We had been talking for at least six months about all the different situations, possibilities, conditions and circumstances that we needed to deal with. Obviously, there were a lot of family logistics because of kids and their schools. It was a lot of leg work to put together the ideal master plan that worked for everyone. Once that was done, and we had the schedule with holds, we had a dinner at Anahi’s home in Mexico City and we had the contracts in hand and ready in case everybody felt like signing right there. It’s a partnership, and no one makes more than anybody else, so it was the ideal situation. We talked about it for the last time over dinner, everyone was making their final statements. And then I said, “Well, everybody seems to be on board, let’s sign right now.” They said, “Oh my God, for real?”  And I said, “Yes, let’s make it happen.” And we took the contracts out and signed. We filmed everything with our cellphones, and that’s how we announced the tour. We posted that clip on social media. It was very exciting.

On a personal level, what was going through your head after so many years of working on this?

I was in disbelief. I had in my hands the tour of the dreams of so many people. The first person I called was my husband. The second person that I called was Hans [Schafer, senior vp global touring for Live Nation]. And the third person I called was Jesus Lopez [the chairman/CEO of Universal Latin/Iberian Peninsula, with whom Rosas has a joint venture]. He had been so supportive with me over the years.

I understand the initial dates sold out in hours. Were you prepared to scale? 

We had a routing ready but that routing was 28 shows, and now we’re doing 54. We weren’t planning for that. I had a few second holds, just in case, in places where the venues were smaller. But we weren’t really counting on selling out so fast and doing so many nights in one city. But when we went on sale, I had never experienced that in my life. First, because I had never been during an actual on-sale inside the Live Nation building, with 30 people connected from different places, including Ticketmaster and CAA. It’s a huge conference room with big screens and you can see everything as it happens, and how they release the on-sales in each location according to time zones. For example, we started with Madison Square Garden in New York, where I’m sitting right now. We had 12,000 tickets available and there were like 80,000 people connected online to buy, and you can see the average transaction. And every transaction had an average of four tickets. We called Madison Square Garden right away and booked the second night. Those nights went in like 40 minutes and there were so many people left out.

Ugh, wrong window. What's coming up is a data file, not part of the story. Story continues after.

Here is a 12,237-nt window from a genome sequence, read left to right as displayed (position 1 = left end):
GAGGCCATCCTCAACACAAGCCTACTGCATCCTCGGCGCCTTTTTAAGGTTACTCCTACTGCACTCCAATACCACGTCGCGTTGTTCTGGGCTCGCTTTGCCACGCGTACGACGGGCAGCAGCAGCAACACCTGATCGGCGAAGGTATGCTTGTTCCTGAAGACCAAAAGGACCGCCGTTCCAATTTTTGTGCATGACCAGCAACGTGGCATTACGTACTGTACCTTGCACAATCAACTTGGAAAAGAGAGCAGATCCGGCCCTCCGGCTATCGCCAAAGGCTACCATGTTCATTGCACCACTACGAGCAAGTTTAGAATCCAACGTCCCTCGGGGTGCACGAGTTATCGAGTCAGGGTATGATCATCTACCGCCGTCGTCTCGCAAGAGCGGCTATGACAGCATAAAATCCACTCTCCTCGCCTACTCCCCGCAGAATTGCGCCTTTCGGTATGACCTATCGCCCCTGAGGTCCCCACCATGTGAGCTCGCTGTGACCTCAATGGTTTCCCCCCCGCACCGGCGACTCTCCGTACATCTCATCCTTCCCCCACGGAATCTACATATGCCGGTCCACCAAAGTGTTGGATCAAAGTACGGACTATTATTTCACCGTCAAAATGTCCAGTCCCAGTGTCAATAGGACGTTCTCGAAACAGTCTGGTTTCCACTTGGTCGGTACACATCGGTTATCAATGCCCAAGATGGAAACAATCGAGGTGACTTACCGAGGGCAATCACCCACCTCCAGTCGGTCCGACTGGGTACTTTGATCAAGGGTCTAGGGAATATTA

Why didn’t you do Yankee Stadium in New York, for example?